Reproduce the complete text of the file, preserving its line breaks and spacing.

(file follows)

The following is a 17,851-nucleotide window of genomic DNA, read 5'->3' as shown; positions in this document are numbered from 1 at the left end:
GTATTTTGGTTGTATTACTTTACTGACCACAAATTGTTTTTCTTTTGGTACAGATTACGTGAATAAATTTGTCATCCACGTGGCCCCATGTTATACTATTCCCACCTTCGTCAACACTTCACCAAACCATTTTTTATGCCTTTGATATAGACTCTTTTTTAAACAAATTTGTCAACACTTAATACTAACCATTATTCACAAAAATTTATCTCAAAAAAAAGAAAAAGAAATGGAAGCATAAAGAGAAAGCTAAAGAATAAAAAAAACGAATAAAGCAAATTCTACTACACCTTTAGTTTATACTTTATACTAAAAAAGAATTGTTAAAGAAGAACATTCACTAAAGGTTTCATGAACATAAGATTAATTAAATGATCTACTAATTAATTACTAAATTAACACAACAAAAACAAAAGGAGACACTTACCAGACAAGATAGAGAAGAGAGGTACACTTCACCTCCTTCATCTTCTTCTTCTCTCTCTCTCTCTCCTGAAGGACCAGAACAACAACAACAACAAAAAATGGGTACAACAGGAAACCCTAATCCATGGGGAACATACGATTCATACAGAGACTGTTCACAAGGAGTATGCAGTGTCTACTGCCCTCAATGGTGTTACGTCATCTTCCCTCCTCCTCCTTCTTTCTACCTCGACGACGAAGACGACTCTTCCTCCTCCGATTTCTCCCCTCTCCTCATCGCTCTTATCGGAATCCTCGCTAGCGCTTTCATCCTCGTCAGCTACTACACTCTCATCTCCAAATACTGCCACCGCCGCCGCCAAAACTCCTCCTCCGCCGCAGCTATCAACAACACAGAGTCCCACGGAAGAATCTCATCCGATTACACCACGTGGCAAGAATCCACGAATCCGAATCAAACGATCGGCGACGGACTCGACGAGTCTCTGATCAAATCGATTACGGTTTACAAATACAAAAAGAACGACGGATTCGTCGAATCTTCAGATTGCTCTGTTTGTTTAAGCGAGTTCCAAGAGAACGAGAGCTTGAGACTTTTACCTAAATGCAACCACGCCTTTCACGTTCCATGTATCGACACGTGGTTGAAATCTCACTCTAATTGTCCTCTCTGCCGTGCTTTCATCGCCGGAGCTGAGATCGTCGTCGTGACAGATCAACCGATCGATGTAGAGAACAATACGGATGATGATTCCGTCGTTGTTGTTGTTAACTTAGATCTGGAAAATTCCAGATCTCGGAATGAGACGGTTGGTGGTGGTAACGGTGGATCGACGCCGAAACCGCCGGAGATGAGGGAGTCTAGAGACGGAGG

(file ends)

The following is a 17,851-nucleotide window of genomic DNA, read 5'->3' as shown; positions in this document are numbered from 1 at the left end:
GTATTTTGGTTGTATTACTTTACTGACCACAAATTGTTTTTCTTTTGGTACAGATTACGTGAATAAATTTGTCATCCACGTGGCCCCATGTTATACTATTCCCACCTTCGTCAACACTTCACCAAACCATTTTTTATGCCTTTGATATAGACTCTTTTTTAAACAAATTTGTCAACACTTAATACTAACCATTATTCACAAAAATTTATCTCAAAAAAAAGAAAAAGAAATGGAAGCATAAAGAGAAAGCTAAAGAATAAAAAAAACGAATAAAGCAAATTCTACTACACCTTTAGTTTATACTTTATACTAAAAAAGAATTGTTAAAGAAGAACATTCACTAAAGGTTTCATGAACATAAGATTAATTAAATGATCTACTAATTAATTACTAAATTAACACAACAAAAACAAAAGGAGACACTTACCAGACAAGATAGAGAAGAGAGGTACACTTCACCTCCTTCATCTTCTTCTTCTCTCTCTCTCTCTCCTGAAGGACCAGAACAACAACAACAACAAAAAATGGGTACAACAGGAAACCCTAATCCATGGGGAACATACGATTCATACAGAGACTGTTCACAAGGAGTATGCAGTGTCTACTGCCCTCAATGGTGTTACGTCATCTTCCCTCCTCCTCCTTCTTTCTACCTCGACGACGAAGACGACTCTTCCTCCTCCGATTTCTCCCCTCTCCTCATCGCTCTTATCGGAATCCTCGCTAGCGCTTTCATCCTCGTCAGCTACTACACTCTCATCTCCAAATACTGCCACCGCCGCCGCCAAAACTCCTCCTCCGCCGCAGCTATCAACAACACAGAGTCCCACGGAAGAATCTCATCCGATTACACCACGTGGCAAGAATCCACGAATCCGAATCAAACGATCGGCGACGGACTCGACGAGTCTCTGATCAAATCGATTACGGTTTACAAATACAAAAAGAACGACGGATTCGTCGAATCTTCAGATTGCTCTGTTTGTTTAAGCGAGTTCCAAGAGAACGAGAGCTTGAGACTTTTACCTAAATGCAACCACGCCTTTCACGTTCCATGTATCGACACGTGGTTGAAATCTCACTCTAATTGTCCTCTCTGCCGTGCTTTCATCGCCGGAGCTGAGATCGTCGTCGTGACAGATCAACCGATCGATGTAGAGAACAATACGGATGATGATTCCGTCGTTGTTGTTGTTAACTTAGATCTGGAAAATTCCAGATCTCGGAATGAGACGGTTGGTGGTGGTAACGGTGGATCGACGCCGAAACCGCCGGAGATGAGGGAGTCTAGAGACGGAGG